If you are an avid user of Facebook, Twitter, or other social media platforms, and you are involved in a personal injury case, or any type of lawsuit, you need to pay attention to what you make publicly available on these social media sites.
Your social media accounts are the first place a defendant or insurance company will look to try and dig up personal dirt to use against you, or to discredit your claims.
Here at the Gilbert Law Firm in Spokane, we tell clients to imagine they are standing on top of a mountain and shouting the information to a sea of reporters down below – all of whom have an eye on hurting you with a story about you based upon a twisted version of your own words or images.
An important recommendation is to simply stop posting anything personal while your case is pending.
Read on for some guidelines to follow from our Spokane personal injury attorneys if you feel like you cannot go completely without social media during your claim.
1. Don’t post anything medically relevant
At a minimum, do not post updates about test results, imaging results or any other medical related information, whether good or bad.
2. Be careful about the pictures you’re posting
Many photos reflect a very positive moment and can be taken out of context.
For example, we’ve had a head injured client with balance issues take photos out on the boat smiling with the family and post them. What the photos did not show was the vomiting and sweating our client experienced trying to go out on the boat for a few minutes only to cut the trip short because they just couldn’t handle the motion.
3. Refrain from sharing relationship information with the public
People tend to post intimate details about their relationships online. But these details can be misrepresented during a legal proceeding.
If you have an argument with your spouse, don’t post about it even though you’re upset and need or want to validate your position. It’s highly likely you and your spouse will work through the difficulty in time, but the “rant” does not disappear.
The same goes for arguments with friends, co-workers and other family members. Those people may be “witnesses” in your case, and you do not want an old dispute suddenly creating new issues for you during trial.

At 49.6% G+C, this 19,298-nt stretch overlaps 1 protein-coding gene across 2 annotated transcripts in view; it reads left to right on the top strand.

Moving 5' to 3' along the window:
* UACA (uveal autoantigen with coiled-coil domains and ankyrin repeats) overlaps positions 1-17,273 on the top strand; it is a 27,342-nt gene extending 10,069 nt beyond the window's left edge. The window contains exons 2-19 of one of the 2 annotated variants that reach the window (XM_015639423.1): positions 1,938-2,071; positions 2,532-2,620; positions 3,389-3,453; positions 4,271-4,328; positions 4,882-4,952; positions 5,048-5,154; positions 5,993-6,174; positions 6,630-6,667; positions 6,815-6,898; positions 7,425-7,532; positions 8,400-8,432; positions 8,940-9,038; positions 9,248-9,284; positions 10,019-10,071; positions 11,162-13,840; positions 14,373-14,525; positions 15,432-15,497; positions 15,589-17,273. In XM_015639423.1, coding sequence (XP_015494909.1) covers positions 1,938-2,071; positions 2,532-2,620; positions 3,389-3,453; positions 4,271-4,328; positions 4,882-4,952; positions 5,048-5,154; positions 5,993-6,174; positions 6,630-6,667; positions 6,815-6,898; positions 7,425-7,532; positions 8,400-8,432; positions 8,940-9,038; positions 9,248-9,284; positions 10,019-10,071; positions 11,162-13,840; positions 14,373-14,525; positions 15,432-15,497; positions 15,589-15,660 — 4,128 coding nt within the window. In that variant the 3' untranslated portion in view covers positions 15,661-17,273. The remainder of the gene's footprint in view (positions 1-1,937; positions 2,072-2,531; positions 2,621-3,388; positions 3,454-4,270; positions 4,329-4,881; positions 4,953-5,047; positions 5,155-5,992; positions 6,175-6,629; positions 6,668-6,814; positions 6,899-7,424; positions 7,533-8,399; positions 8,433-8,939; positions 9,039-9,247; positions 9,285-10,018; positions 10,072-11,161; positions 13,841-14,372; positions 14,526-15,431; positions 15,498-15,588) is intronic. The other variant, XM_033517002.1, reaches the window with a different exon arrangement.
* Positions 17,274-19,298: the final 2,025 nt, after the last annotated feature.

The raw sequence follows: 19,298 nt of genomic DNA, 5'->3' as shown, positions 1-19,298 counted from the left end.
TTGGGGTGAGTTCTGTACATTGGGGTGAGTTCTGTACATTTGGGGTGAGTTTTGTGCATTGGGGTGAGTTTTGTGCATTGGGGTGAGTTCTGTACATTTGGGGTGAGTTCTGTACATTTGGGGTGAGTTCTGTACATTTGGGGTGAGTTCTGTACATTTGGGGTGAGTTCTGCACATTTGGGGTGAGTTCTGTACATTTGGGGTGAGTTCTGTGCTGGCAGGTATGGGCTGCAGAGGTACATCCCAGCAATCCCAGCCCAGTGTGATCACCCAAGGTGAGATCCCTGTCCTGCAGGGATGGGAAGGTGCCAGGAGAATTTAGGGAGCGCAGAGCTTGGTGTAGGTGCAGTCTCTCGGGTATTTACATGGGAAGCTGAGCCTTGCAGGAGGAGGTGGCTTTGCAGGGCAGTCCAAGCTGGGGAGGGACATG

4. Use common sense before posting information others may find offensive-
Don’t post content containing political issues. Also don’t post swear words or other potentially off-color content. Before offering any money on your case, the insurer and defense attorney are trying to get a sense of who you are as a person and trying to decide if a jury will like you.
While these types of posts may not come in at trial as an exhibit, it may inhibit your ability to get a fair settlement value for your case without the need for a trial. Trials are expensive, so if you can get a fair resolution without the expense of a trial, you have more money in your pocket in the end.
Contact the Gilbert Law Firm Today
Always use common sense when posting on line – and assume that anything you post is going to come back to bite you. If you have questions about anything you may or may not want to post, ask your Spokane, Washington attorney for further direction. Our team at the Gilbert Law Firm works to help our clients obtain the compensation they deserve after a personal injury.
We have a reputation of fighting for our clients at the negotiating table and in the courtroom. To speak to an experienced Spokane personal injury lawyer, contact the Gilbert Law Firm today.
Disclaimer: The blog published by the Gilbert Law Firm marketing team for informational purposes only and is not considered legal advice or a substitute for legal advice. There is no attorney-client relationship between the reader and the blog publisher. Readers are urged to consult their own legal counsel on any specific legal questions concerning a specific situation.